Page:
As the world celebrated Press Freedom Day on Thursday, the mood among Cambodian journalists was subdued following a months-long crackdown on dissent in the media.
The theme of this year’s event was “Keeping Power in Check: Media, Justice and The Rule of Law”, and special attention was given to the role of the judiciary in ensuring journalists and media organizations are protected from prosecution for doing their job, according to the United Nations.
"On World Press Freedom Day 2018, I call on governments to strengthen press freedom, and to protect journalists. Promoting a free press is standing up for our right to truth,” António Guterres, United Nations secretary-general, was quoted as saying on UN’s website.
According to a recent Reporters Without Borders (RSF) report, Cambodia’s independent media has been left “in ruins” by a government-led crackdown on the political opposition, civil society and the media ahead of July’s general election.
Cambodia placed 142nd out of 180 countries in this year’s World Press Freedom Index, which said the country “seems dangerously inclined to take the same path as China after closing dozens of independent media outlets and plunging ten places, one of the biggest falls in the region.”
“Prime Minister Hun Sen’s regime launched a ruthless offensive against media freedom in 2017, shutting down more than 30 independent media outlets and jailing several journalists in a completely arbitrary manner. His suppression of independent voices, his increased dominance of the mass media and his meticulous control of social media is a disturbing echo of the methods used in China, which has invested millions of euros in Cambodia’s pro-government media,” the report reads.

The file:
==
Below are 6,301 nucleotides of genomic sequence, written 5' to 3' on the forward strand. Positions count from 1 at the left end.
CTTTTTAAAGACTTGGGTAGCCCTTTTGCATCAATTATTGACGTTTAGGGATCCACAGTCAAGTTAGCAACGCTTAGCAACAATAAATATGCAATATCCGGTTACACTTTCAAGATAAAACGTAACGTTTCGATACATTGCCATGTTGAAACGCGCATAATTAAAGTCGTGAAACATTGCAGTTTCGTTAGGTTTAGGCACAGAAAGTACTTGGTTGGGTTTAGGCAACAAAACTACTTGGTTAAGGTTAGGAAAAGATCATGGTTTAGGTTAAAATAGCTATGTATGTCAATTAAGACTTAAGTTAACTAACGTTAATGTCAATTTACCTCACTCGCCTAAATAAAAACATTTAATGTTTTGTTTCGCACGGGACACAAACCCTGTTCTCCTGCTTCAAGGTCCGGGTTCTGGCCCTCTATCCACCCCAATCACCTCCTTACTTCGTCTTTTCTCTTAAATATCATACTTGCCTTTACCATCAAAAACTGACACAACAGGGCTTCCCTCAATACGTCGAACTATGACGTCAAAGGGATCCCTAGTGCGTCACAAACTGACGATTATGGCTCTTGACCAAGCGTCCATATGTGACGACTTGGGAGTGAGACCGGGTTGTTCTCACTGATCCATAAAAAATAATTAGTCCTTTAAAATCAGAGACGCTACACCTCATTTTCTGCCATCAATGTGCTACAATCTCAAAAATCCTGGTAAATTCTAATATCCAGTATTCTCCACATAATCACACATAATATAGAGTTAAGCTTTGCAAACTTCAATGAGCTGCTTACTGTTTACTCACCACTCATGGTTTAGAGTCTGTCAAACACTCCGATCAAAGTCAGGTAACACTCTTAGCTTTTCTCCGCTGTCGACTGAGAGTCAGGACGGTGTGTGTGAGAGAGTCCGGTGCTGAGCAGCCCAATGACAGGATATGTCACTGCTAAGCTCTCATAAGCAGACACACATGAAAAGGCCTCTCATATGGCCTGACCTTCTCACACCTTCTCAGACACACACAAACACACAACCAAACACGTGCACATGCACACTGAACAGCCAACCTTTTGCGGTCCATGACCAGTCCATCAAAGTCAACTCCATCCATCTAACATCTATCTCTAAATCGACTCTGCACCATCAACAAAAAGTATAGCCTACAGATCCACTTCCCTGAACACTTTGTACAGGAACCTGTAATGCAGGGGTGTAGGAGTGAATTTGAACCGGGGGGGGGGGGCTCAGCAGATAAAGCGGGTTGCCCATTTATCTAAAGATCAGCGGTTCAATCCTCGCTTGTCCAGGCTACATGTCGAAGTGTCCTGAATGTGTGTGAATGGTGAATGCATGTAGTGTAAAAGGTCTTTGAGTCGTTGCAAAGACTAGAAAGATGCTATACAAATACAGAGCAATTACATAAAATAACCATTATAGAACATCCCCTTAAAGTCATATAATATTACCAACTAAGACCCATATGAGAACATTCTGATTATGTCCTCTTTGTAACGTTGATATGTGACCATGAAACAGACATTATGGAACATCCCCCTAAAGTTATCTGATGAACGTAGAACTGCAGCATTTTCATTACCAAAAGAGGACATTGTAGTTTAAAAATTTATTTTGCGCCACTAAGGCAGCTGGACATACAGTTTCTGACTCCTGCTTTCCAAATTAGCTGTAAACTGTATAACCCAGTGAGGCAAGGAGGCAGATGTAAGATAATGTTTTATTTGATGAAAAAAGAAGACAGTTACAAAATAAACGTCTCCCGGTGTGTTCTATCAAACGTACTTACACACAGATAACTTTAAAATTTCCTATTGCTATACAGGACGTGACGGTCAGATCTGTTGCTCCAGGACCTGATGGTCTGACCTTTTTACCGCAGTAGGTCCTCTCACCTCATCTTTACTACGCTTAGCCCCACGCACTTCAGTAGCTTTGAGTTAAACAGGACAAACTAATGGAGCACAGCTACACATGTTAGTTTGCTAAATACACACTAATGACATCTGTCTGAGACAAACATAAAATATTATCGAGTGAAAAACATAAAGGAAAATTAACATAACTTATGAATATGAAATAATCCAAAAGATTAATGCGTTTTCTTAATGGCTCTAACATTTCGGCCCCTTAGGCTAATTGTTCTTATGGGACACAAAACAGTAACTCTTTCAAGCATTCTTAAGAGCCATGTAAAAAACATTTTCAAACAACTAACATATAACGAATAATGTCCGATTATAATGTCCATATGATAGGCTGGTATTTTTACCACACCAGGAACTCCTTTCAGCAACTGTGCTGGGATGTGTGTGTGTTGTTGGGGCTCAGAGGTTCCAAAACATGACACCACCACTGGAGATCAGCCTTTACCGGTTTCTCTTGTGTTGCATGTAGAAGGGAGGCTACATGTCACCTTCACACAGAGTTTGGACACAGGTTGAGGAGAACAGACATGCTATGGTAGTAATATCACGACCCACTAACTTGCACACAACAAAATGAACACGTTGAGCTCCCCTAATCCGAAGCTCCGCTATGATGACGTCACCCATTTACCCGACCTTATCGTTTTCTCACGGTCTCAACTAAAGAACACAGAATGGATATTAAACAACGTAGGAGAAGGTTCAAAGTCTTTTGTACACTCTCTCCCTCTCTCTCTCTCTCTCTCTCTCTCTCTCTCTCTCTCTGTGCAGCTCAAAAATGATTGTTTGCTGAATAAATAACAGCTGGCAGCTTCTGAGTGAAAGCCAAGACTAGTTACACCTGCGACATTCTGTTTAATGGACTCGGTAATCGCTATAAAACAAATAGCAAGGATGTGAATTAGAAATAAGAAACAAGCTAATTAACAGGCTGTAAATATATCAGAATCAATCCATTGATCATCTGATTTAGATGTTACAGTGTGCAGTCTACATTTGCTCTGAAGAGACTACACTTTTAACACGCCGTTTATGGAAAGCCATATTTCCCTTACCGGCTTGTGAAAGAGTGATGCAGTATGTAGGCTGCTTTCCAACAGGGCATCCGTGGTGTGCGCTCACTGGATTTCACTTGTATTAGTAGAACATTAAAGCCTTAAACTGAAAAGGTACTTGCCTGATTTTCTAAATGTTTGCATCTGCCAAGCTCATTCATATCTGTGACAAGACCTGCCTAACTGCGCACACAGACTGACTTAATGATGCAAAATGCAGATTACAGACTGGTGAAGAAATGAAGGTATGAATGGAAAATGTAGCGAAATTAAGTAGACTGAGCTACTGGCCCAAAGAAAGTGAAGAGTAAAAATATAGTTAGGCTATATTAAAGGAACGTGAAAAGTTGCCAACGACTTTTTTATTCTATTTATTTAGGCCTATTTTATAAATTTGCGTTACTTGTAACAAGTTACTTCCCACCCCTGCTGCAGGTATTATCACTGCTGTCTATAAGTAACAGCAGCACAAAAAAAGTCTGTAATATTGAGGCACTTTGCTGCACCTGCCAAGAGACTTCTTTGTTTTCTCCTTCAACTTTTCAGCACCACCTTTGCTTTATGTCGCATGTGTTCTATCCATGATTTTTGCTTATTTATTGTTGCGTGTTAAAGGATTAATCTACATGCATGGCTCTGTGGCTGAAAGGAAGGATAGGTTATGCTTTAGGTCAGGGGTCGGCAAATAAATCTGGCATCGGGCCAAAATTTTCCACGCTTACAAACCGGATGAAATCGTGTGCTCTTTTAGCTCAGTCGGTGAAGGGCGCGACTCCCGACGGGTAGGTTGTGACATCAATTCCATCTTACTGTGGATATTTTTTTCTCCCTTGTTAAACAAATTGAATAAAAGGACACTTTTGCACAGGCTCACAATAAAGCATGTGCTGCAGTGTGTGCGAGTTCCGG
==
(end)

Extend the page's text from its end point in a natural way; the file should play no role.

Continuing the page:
"On World Press Freedom Day 2018, I call on governments to strengthen press freedom, and to protect journalists."
In September, the leader of Cambodia’s main opposition party, the Cambodia National Rescue Party, was jailed and the CNRP dissolved for alleged involvement in a plot to overthrow Hun Sen. In September, the Cambodia Daily newspaper was closed after the government handed it a hefty tax bill. Days later, Radio Free Asia (RFA) closed its Phnom Penh office under government pressure over tax. In November, two former RFA reporters, Uon Chhin and Yeang Sothearin, were charged with espionage.
Two former Cambodia Daily reporters -- Aun Pheap, 54, a veteran Cambodian journalist and his Canadian colleague, Zsombor Peter -- have also been charged with “inciting a crime” for asking questions about voting habits. Pheap has since fled the country and has been granted refugee status by the United Nations.
Pheap denies the charges, saying “this is just an excuse to mistreat us.”
“There are some higher people who pushed that lawsuit.”
Voice of Democracy, an opposition-friendly news outlet that gained popularity since the 2013 election, which saw the CNRP gain a large minority of seats in parliament, has also stopped broadcasting.
Pa Nguon Teang, executive director of the Cambodian Center for Independent Media (CCIM), which runs VOD, said the station’s owners did not offer explanations as to why VOD’s programs were dropped.
Teang has been charged in a separate case and also fled the country last year.